The 2020 primary election is in the books with a much larger voter turnout than usual, according to Bryan County election officials.
Incumbent Johnny Christian won a hotly contested race for a second term as Bryan County Sheriff in convincing fashion, with more than double the number of voters casting ballots than during the previous election for the office.
Christian notched 1,696 of the 3,012 votes cast by Bryan County voters (56.31 percent). Steve Nabors claimed second with 730 votes and Charles "Butch" Boucher was third with 586.
In the 2016 election, ballots were cast by a total of 1,417 voters with Christian snagging 972 of those to defeat John Wyatt by 527 votes and secure his first-term victory.
"It was an amazing night and seeing the voter turnout was amazing," Christian commented of last week’s election. "I greatly appreciate all my supporters and appreciate the opportunity to move forward with the sheriff’s office for the next four years.
"Voters were able to educate themselves on each candidate. The way we ran our race was very professional. We ran on our accomplishments, how far we’ve come and what we are looking ahead to. We’ve had so many accomplishments over the last four years and we want to keep moving forward with those."
Over the past month, the sheriff’s race had become contentious at times on social media, which may have caused the spike in voting numbers.
Many registered Democrats were upset, however, in not being able to vote in the race that included just three Republican candidates due to Oklahoma election restrictions.
"I would like to thank everyone for all of the support and kindness shown to me and my family, we are forever grateful for that," Nabors stated after the election. "I would like to thank the Boucher campaign for running a clean race alongside of us. Thank you, Bryan County, for all of your support."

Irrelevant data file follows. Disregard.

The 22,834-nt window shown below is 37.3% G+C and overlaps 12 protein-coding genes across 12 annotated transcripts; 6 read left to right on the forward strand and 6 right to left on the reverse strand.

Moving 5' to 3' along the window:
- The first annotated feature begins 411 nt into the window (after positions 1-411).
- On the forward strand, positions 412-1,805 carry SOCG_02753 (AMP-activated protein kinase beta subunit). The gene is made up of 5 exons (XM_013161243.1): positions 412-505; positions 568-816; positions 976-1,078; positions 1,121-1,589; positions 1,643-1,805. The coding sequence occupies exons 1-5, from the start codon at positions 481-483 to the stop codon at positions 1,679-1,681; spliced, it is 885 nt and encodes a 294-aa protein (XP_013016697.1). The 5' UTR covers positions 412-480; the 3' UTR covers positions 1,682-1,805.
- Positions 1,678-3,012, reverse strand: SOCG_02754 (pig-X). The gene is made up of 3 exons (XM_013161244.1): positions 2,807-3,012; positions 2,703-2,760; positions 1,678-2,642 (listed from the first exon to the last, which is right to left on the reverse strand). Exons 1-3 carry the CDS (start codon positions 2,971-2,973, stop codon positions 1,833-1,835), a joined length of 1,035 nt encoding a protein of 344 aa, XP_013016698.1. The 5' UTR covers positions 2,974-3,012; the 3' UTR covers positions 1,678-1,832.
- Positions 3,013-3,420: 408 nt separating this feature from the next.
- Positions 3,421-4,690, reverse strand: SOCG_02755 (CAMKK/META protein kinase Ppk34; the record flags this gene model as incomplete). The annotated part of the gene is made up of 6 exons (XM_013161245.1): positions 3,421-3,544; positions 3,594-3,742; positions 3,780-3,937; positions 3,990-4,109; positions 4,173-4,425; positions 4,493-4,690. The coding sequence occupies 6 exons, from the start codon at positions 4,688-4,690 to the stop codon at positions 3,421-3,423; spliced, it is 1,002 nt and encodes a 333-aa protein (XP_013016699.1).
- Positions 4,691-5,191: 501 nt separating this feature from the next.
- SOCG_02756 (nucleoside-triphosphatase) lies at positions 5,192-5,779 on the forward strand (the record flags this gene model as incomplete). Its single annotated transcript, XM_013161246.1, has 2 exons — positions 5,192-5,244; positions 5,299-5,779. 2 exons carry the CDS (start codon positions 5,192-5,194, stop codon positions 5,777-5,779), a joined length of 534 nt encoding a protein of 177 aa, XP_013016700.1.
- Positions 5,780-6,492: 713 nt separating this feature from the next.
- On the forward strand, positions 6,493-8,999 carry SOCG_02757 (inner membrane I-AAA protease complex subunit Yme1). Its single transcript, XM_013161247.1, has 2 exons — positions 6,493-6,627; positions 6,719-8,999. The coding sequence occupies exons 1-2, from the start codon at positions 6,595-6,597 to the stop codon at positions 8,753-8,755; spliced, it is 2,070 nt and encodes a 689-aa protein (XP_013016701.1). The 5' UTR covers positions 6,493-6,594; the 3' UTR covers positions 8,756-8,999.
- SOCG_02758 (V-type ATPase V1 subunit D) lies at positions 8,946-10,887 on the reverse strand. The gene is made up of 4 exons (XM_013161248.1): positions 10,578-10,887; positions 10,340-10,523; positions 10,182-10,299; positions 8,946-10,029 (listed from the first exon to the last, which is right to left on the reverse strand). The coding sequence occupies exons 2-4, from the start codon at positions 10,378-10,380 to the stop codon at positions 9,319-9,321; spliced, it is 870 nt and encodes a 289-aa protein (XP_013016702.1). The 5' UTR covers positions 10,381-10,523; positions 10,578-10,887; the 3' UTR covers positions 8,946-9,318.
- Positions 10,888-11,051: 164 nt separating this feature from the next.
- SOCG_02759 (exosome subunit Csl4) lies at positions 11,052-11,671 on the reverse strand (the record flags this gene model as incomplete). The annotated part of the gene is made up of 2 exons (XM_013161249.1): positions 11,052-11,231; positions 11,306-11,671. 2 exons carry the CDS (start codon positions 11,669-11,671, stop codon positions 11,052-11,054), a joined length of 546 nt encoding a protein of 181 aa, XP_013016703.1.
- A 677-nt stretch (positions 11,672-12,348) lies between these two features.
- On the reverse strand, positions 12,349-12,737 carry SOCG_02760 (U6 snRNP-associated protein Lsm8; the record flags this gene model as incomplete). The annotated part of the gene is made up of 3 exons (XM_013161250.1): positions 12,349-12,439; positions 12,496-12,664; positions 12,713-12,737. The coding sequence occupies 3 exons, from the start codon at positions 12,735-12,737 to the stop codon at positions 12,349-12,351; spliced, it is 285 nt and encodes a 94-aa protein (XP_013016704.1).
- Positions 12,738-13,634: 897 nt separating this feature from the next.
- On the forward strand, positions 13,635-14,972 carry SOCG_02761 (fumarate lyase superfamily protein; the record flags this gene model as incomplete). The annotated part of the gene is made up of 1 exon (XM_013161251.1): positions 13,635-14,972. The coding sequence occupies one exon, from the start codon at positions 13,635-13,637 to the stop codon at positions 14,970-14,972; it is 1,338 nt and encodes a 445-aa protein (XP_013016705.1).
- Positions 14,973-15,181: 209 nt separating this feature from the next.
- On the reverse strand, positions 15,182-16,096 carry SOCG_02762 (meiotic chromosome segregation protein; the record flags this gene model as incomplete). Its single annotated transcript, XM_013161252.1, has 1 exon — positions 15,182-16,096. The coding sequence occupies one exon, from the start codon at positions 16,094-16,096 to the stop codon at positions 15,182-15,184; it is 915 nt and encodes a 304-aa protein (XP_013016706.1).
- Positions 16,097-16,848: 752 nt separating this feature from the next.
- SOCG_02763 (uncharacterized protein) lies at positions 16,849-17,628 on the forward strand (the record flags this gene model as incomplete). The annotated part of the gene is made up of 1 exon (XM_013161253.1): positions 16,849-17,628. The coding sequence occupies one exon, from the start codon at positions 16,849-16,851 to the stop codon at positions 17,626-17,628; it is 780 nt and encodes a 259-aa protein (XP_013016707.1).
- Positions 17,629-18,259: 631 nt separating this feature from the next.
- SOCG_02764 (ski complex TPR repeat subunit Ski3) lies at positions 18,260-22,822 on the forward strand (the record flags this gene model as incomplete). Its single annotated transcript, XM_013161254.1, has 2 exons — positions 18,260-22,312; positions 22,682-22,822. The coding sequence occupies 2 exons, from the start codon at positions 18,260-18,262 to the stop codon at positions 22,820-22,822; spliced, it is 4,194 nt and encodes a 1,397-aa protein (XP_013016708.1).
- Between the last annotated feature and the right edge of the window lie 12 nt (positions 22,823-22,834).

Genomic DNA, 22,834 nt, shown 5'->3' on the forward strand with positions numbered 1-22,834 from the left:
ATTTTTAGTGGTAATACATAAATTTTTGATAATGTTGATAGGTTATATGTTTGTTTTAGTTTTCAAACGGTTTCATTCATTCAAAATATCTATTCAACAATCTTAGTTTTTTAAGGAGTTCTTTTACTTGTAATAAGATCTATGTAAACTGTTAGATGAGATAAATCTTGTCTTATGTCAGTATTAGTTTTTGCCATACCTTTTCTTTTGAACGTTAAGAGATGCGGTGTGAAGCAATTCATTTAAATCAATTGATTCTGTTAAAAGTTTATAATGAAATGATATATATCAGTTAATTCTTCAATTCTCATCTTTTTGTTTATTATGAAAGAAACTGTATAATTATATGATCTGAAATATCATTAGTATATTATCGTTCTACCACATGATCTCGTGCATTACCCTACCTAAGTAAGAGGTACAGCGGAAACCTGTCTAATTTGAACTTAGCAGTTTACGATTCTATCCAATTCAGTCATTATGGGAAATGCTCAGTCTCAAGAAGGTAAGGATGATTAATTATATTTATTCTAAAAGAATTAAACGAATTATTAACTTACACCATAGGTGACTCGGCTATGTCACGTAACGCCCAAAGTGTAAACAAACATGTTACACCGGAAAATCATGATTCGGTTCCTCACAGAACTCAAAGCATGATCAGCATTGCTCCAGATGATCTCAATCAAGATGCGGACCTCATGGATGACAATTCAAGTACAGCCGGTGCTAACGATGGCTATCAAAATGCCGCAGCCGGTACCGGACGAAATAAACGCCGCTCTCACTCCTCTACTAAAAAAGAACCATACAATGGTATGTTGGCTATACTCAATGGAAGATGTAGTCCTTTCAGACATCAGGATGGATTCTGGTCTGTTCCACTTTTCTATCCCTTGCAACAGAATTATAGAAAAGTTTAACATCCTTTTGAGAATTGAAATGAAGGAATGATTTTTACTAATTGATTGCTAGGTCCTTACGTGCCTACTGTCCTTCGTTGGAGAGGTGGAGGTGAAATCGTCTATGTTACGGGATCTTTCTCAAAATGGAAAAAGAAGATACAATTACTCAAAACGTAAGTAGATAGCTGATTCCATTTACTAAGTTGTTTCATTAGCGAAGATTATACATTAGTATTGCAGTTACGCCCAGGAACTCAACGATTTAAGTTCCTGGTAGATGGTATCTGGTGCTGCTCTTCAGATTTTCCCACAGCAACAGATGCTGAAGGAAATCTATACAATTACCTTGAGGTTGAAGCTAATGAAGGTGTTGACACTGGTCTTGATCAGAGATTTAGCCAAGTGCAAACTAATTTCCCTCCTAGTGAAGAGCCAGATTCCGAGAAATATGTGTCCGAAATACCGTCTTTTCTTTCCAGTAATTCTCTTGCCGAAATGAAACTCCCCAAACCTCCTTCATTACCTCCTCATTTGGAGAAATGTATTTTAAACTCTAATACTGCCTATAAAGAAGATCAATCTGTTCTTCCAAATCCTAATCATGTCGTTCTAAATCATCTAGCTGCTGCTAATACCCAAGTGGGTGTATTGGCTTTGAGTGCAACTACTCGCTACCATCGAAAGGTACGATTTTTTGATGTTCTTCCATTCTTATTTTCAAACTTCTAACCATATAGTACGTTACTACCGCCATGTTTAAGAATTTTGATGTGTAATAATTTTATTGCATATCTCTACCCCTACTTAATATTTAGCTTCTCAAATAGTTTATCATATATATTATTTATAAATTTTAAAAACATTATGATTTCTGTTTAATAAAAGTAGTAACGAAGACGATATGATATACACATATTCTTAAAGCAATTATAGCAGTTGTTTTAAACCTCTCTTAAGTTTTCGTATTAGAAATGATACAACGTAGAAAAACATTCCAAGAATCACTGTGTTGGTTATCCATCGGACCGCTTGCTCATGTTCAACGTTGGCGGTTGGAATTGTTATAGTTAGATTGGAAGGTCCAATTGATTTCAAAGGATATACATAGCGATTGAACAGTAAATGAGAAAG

Following the announcement of the results, Boucher commented, "Thank you to all my family, friends and supporters and citizens of Bryan County. We wish you the best and pray you get the justice we deserve."
Christian now looks to the next four years with several goals and initiatives in mind for his second term in office.
Among the biggest of those is trying to add more staff.
"In our first term, one of big things we did was starting our 24-hour coverage," Christian said. "Every criminal knows now that we are out here 24 hours a day and you don’t know where we are at. We’ve done a lot of good in those late-night hours while most of the county citizens are trying to rest peacefully. We’re going to continue that.
"We want to keep big on the crime prevention and pro-activeness in the public. Right now, we are going from call to call, but we’d like to get more deputies, get more funding for more deputies. We have about 20 right now, with at least two or three on duty at all times. We definitely want to do that and make sure have enough personnel out there to cover the whole county as well as being proactive to handle crimes. There are 944 square miles, so we are dealing with a big county," he said.
"We work closely with the county commissioners when it comes to budget time, so hopefully we can budget more deputies as Bryan County continues to grow in population. We’ve got to be able to keep up with that."
In other local election results, voters in Achille turned down the town proposition in a vote of 36-20, while Kasey Ervin won that town’s open school board seat by a narrow 193-175 margin over Roger West.
Rock Creek’s school board race was another tight battle with Deidra Munson edging out Donna Sue Williams by a 295-261 count.
Bryan County voters were overwhelming against the controversial State Question 802 dealing with Medicaid expansion, which was narrowly approved statewide.